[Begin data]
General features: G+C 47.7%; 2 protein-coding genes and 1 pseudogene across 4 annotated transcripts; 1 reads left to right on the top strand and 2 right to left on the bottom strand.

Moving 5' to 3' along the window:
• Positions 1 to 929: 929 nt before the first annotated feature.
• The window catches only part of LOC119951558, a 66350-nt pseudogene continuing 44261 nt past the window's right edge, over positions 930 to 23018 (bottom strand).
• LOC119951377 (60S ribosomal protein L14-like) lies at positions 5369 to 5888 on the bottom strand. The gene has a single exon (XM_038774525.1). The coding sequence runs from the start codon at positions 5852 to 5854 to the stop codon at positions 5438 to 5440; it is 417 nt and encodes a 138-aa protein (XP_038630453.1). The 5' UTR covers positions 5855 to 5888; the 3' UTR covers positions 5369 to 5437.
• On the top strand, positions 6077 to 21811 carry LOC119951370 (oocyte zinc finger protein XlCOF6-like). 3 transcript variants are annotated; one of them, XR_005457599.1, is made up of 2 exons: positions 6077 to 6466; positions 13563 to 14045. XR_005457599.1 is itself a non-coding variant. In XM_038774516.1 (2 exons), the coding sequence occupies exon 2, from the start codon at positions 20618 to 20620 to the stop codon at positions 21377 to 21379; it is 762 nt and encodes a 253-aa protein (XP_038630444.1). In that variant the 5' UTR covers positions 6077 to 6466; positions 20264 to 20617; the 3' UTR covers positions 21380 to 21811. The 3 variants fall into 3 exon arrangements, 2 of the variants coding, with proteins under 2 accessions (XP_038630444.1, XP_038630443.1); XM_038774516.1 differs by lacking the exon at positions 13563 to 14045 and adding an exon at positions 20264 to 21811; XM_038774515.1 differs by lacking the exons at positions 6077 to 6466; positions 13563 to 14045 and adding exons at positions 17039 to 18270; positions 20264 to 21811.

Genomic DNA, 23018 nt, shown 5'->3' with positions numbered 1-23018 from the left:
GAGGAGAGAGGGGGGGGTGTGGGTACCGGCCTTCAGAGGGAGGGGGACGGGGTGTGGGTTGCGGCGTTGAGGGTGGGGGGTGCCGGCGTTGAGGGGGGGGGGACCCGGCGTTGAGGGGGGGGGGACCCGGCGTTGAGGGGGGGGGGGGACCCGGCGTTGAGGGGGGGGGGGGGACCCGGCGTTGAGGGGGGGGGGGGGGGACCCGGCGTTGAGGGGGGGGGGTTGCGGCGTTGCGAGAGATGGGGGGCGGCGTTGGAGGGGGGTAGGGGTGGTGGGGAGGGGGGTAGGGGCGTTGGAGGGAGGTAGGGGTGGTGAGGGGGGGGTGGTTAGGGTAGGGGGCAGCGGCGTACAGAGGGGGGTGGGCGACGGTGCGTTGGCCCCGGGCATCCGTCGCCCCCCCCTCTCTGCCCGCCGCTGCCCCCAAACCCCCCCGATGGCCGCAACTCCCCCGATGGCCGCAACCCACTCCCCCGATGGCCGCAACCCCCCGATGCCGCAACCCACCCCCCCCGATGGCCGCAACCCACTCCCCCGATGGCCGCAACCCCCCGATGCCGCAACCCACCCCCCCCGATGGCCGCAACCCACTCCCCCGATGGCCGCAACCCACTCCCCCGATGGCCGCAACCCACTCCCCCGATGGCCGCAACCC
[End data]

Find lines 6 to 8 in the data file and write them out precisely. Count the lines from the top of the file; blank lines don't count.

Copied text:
• On the top strand, positions 6077 to 21811 carry LOC119951370 (oocyte zinc finger protein XlCOF6-like). 3 transcript variants are annotated; one of them, XR_005457599.1, is made up of 2 exons: positions 6077 to 6466; positions 13563 to 14045. XR_005457599.1 is itself a non-coding variant. In XM_038774516.1 (2 exons), the coding sequence occupies exon 2, from the start codon at positions 20618 to 20620 to the stop codon at positions 21377 to 21379; it is 762 nt and encodes a 253-aa protein (XP_038630444.1). In that variant the 5' UTR covers positions 6077 to 6466; positions 20264 to 20617; the 3' UTR covers positions 21380 to 21811. The 3 variants fall into 3 exon arrangements, 2 of the variants coding, with proteins under 2 accessions (XP_038630444.1, XP_038630443.1); XM_038774516.1 differs by lacking the exon at positions 13563 to 14045 and adding an exon at positions 20264 to 21811; XM_038774515.1 differs by lacking the exons at positions 6077 to 6466; positions 13563 to 14045 and adding exons at positions 17039 to 18270; positions 20264 to 21811.

Genomic DNA, 23018 nt, shown 5'->3' with positions numbered 1-23018 from the left:
GAGGAGAGAGGGGGGGGTGTGGGTACCGGCCTTCAGAGGGAGGGGGACGGGGTGTGGGTTGCGGCGTTGAGGGTGGGGGGTGCCGGCGTTGAGGGGGGGGGGACCCGGCGTTGAGGGGGGGGGGACCCGGCGTTGAGGGGGGGGGGGGACCCGGCGTTGAGGGGGGGGGGGGGACCCGGCGTTGAGGGGGGGGGGGGGGGACCCGGCGTTGAGGGGGGGGGGTTGCGGCGTTGCGAGAGATGGGGGGCGGCGTTGGAGGGGGGTAGGGGTGGTGGGGAGGGGGGTAGGGGCGTTGGAGGGAGGTAGGGGTGGTGAGGGGGGGGTGGTTAGGGTAGGGGGCAGCGGCGTACAGAGGGGGGTGGGCGACGGTGCGTTGGCCCCGGGCATCCGTCGCCCCCCCCTCTCTGCCCGCCGCTGCCCCCAAACCCCCCCGATGGCCGCAACTCCCCCGATGGCCGCAACCCACTCCCCCGATGGCCGCAACCCCCCGATGCCGCAACCCACCCCCCCCGATGGCCGCAACCCACTCCCCCGATGGCCGCAACCCCCCGATGCCGCAACCCACCCCCCCCGATGGCCGCAACCCACTCCCCCGATGGCCGCAACCCACTCCCCCGATGGCCGCAACCCACTCCCCCGATGGCCGCAACCC